Is the wind a form of thought? Shelley thought so: The awful shadow of some unseen Power / Floats though unseen among us, - visiting / This various world with as inconstant wing / As summer winds that creep from flower to flower…”
I love the way the wind sculpts sandstone, its molds and ascensions, ruminations and changes. You can see how the wind thinks in stone. In the sand. In the water. In the trees and plains.
Clearly, when the air moves, there is something alive and invisible and huge in it, something crawling through the air, climbing into the sky, loving and abhorring our world simultaneously. Or so it would seem.
Seem is a large word. Seem is the seam of resemblance. Dissonance framed with the tools of intellect. Desire rolling through a sentence jingling its bells and nailing itself to the heart. Blood extends the murmurs of desire. Circulations of it belt our demand. Cincture the sense in staircase dots and round little sleeps full of albatross grace and chiaroscuro stilts.
Desire gives spirit the radical wings to move through the air and fondle the clouds.
The ocean bounds over the bulwark and smashes the pavement spreading its cold morality.
Poetry provides the salt for the algebra of fulmination. The weight of the body as it presses forward moving a pen making chronological sounds and doing its religious travel, sliding toward subjunctive realms of symphonic grammar, spouting obscurities of cotton and vividnesses of vague sensation. The philodendron is a philosophy of emergence. It ratifies the allegory of tense. Synesthesia pickled in brine.
We experience time through the filter of language. Our perceptions are structured by language. Time is conjugated into metals and broadloom.
The present is brass. The past is thread. The future is kerosene. The subjunctive is pearl.
The fictive realm is transcendental gold. Clouds freight the horizon with celestial moonshine.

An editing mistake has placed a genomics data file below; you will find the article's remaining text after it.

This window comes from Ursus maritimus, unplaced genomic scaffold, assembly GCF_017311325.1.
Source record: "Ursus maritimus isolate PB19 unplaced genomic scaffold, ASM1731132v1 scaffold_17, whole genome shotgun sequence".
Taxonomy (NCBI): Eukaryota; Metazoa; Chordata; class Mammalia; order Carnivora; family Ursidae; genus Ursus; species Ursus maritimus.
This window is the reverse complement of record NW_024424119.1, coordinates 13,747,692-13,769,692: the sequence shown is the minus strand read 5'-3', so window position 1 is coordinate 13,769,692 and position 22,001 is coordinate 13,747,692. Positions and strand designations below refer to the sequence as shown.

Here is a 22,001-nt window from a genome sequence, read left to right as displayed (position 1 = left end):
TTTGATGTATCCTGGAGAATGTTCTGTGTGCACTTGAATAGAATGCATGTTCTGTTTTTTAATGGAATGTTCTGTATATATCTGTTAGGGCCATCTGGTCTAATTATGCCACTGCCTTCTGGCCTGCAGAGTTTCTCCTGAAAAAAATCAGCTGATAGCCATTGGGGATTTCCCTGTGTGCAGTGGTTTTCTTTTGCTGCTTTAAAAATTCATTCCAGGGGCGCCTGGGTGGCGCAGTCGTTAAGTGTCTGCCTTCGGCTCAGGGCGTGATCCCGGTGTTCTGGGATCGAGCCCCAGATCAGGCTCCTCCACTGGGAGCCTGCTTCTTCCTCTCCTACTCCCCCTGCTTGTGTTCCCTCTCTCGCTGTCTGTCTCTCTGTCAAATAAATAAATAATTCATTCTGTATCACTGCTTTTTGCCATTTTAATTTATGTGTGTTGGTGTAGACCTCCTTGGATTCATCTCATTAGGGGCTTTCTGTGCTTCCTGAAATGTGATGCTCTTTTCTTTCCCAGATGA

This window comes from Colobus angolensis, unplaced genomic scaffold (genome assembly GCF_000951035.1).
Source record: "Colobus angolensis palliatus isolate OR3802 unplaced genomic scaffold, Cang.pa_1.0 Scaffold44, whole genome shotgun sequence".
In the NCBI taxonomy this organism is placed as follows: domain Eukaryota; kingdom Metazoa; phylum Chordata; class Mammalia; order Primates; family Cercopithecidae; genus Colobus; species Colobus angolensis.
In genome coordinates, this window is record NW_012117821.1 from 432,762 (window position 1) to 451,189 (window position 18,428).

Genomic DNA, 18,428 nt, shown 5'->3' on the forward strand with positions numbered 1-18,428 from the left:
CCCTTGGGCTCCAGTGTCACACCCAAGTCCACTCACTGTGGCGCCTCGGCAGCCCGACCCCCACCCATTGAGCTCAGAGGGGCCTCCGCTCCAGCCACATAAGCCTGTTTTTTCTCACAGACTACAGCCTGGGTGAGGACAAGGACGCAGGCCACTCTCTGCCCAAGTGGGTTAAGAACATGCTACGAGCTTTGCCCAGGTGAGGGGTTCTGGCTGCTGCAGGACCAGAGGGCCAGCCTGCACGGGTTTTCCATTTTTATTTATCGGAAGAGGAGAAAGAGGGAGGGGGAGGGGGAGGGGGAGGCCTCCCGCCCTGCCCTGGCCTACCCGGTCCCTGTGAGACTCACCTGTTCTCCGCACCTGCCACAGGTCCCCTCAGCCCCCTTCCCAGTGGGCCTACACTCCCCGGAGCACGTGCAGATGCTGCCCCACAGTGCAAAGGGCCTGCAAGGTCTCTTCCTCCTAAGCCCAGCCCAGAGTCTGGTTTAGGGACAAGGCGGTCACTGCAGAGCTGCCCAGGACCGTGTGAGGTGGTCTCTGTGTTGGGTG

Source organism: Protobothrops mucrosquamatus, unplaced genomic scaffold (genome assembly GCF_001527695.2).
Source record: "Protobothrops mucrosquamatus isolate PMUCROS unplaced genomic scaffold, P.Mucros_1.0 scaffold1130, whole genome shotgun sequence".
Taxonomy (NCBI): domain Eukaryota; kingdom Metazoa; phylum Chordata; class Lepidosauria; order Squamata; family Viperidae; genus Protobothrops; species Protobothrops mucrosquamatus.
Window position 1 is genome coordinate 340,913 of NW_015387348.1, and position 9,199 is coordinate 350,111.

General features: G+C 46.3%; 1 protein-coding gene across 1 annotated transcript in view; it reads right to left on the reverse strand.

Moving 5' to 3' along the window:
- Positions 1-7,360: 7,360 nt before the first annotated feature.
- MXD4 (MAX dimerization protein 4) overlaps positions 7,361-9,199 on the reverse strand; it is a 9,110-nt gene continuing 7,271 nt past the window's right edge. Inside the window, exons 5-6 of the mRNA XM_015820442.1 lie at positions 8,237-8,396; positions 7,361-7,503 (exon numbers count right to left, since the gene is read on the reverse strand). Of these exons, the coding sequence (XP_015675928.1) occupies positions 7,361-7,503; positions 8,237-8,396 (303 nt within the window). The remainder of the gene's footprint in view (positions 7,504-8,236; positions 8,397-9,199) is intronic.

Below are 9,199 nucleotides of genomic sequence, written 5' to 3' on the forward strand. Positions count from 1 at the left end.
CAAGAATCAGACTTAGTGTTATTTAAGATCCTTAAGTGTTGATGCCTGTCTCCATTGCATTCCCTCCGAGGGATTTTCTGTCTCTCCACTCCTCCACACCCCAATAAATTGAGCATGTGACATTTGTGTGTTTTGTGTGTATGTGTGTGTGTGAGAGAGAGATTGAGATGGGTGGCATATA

Each word embodies a hybrid sensation. Images are spouts from which flow the syllables of a long bright scroll of palomino light. The engine chatters its summons of power. Necessity combines rocks with lyrical acceptance. Analysis murders a metaphor. The metaphor is buried in a simile like a corpse of alibis. I develop a greed for mimicry. We clasp one another and declare the day a totem of hypothetical wood. Our window anticipates Cubism. The scent of the wilderness is laden with pine and caramel. Baudelaire builds a birdhouse. It attracts auks, flickers, cockatoos, towhees, tumblers, ouzels, jackdaws, lovebirds and loons.
Meadow larks, swallows, juncos, hawks, and wren-tits.
Ringdoves, parakeets, pelicans, and hoopoes.
Dragons, pixies, zombies, ghosts, centaurs and flying skeletons.
When it comes to abstraction I believe in deep sea diving. It is the most efficient way to discover the true meaning of Plato’s cave. The muse teases these words until they mean something different. A new sentence rolls into the paragraph and mutates into a writhing dragon of sideboard garlic. It simmers. Bubbles. Smells of mountains and grottos. Plato walks out of his cave and rubs his eyes. He can’t believe what he says. It’s a brand new Cadillac.